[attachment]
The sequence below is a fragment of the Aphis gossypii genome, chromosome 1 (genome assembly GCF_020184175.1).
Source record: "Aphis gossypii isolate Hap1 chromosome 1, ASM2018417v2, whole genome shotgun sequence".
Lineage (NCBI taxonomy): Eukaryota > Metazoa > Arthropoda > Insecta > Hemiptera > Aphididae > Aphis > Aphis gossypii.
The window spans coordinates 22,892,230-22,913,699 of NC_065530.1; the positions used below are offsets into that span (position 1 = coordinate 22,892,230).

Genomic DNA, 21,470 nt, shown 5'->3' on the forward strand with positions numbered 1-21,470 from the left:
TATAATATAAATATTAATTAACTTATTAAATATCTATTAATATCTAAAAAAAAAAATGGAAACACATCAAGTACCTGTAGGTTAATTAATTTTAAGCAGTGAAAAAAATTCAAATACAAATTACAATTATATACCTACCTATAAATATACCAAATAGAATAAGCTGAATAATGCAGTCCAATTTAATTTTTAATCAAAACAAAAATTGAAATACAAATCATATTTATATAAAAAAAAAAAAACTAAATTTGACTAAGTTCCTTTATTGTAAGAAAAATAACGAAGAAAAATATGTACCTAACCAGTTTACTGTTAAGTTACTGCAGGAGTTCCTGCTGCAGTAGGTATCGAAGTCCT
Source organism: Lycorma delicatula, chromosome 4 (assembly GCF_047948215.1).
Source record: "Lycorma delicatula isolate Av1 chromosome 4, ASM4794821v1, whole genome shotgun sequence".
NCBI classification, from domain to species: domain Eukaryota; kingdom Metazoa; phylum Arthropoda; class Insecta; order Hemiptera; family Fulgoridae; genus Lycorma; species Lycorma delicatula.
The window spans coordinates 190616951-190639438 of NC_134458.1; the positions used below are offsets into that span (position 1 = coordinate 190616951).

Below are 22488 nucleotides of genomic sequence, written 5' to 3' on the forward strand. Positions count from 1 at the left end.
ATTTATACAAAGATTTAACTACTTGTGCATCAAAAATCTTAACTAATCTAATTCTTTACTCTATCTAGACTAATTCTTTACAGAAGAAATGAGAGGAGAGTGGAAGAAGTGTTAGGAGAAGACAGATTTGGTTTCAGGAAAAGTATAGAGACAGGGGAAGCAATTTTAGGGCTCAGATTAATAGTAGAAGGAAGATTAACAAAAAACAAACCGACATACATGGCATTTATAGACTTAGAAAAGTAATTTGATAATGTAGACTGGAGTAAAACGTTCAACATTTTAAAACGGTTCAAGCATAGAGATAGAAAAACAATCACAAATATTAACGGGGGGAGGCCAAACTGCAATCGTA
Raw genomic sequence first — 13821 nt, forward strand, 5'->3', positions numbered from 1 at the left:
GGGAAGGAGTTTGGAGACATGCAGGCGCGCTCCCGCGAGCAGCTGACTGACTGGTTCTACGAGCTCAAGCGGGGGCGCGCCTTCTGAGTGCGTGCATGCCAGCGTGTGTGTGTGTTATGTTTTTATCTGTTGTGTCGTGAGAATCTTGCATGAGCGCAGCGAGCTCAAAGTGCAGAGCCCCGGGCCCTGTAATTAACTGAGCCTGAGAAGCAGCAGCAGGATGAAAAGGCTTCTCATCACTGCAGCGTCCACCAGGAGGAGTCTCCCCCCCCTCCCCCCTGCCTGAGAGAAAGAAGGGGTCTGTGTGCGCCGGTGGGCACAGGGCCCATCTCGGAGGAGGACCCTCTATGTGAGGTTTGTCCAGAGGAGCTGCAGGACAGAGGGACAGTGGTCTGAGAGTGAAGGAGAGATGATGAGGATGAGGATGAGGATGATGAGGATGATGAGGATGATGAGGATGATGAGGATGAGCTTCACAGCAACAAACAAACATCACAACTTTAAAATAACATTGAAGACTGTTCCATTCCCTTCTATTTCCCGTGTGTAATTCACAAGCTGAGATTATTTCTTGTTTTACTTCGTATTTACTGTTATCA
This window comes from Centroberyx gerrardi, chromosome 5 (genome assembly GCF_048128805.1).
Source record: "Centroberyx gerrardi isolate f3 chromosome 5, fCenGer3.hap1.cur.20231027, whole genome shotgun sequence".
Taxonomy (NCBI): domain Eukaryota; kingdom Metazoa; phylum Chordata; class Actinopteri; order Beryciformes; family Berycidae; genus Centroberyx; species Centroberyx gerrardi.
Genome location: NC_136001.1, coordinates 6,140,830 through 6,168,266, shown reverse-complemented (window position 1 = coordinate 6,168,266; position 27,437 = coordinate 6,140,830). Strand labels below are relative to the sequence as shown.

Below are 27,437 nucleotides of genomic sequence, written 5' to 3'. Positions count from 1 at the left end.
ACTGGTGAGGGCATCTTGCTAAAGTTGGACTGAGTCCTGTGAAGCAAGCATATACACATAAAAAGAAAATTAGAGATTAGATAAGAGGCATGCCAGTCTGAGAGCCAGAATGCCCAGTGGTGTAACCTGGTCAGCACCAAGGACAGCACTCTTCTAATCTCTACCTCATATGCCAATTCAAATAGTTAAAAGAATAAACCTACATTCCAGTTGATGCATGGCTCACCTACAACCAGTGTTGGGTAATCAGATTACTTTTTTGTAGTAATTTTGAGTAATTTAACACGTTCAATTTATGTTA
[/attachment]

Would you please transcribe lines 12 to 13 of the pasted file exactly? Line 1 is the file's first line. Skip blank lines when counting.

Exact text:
ATTTATACAAAGATTTAACTACTTGTGCATCAAAAATCTTAACTAATCTAATTCTTTACTCTATCTAGACTAATTCTTTACAGAAGAAATGAGAGGAGAGTGGAAGAAGTGTTAGGAGAAGACAGATTTGGTTTCAGGAAAAGTATAGAGACAGGGGAAGCAATTTTAGGGCTCAGATTAATAGTAGAAGGAAGATTAACAAAAAACAAACCGACATACATGGCATTTATAGACTTAGAAAAGTAATTTGATAATGTAGACTGGAGTAAAACGTTCAACATTTTAAAACGGTTCAAGCATAGAGATAGAAAAACAATCACAAATATTAACGGGGGGAGGCCAAACTGCAATCGTA
Raw genomic sequence first — 13821 nt, forward strand, 5'->3', positions numbered from 1 at the left: